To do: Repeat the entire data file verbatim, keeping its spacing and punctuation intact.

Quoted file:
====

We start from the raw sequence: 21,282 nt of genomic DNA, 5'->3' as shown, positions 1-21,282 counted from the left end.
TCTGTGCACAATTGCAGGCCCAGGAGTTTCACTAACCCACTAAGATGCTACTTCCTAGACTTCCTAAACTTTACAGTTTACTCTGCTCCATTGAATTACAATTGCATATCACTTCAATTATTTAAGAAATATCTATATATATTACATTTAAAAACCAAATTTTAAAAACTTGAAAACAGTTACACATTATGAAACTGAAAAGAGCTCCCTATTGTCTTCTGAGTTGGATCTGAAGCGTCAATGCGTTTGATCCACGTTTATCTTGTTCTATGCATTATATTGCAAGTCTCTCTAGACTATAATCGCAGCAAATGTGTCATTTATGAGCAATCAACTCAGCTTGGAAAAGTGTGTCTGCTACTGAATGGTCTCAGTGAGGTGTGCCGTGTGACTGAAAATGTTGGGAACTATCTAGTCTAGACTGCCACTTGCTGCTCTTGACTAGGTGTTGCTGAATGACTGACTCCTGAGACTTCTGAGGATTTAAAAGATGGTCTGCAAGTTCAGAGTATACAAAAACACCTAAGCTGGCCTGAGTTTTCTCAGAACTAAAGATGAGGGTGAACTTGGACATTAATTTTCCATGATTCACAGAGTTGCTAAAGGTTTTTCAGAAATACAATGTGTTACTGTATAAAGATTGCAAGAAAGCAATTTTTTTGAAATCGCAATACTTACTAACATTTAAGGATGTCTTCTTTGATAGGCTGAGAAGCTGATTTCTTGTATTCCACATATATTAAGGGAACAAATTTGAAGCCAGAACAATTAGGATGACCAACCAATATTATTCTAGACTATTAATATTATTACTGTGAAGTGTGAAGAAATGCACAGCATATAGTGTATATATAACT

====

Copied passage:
We start from the raw sequence: 21,282 nt of genomic DNA, 5'->3' as shown, positions 1-21,282 counted from the left end.
TCTGTGCACAATTGCAGGCCCAGGAGTTTCACTAACCCACTAAGATGCTACTTCCTAGACTTCCTAAACTTTACAGTTTACTCTGCTCCATTGAATTACAATTGCATATCACTTCAATTATTTAAGAAATATCTATATATATTACATTTAAAAACCAAATTTTAAAAACTTGAAAACAGTTACACATTATGAAACTGAAAAGAGCTCCCTATTGTCTTCTGAGTTGGATCTGAAGCGTCAATGCGTTTGATCCACGTTTATCTTGTTCTATGCATTATATTGCAAGTCTCTCTAGACTATAATCGCAGCAAATGTGTCATTTATGAGCAATCAACTCAGCTTGGAAAAGTGTGTCTGCTACTGAATGGTCTCAGTGAGGTGTGCCGTGTGACTGAAAATGTTGGGAACTATCTAGTCTAGACTGCCACTTGCTGCTCTTGACTAGGTGTTGCTGAATGACTGACTCCTGAGACTTCTGAGGATTTAAAAGATGGTCTGCAAGTTCAGAGTATACAAAAACACCTAAGCTGGCCTGAGTTTTCTCAGAACTAAAGATGAGGGTGAACTTGGACATTAATTTTCCATGATTCACAGAGTTGCTAAAGGTTTTTCAGAAATACAATGTGTTACTGTATAAAGATTGCAAGAAAGCAATTTTTTTGAAATCGCAATACTTACTAACATTTAAGGATGTCTTCTTTGATAGGCTGAGAAGCTGATTTCTTGTATTCCACATATATTAAGGGAACAAATTTGAAGCCAGAACAATTAGGATGACCAACCAATATTATTCTAGACTATTAATATTATTACTGTGAAGTGTGAAGAAATGCACAGCATATAGTGTATATATAACT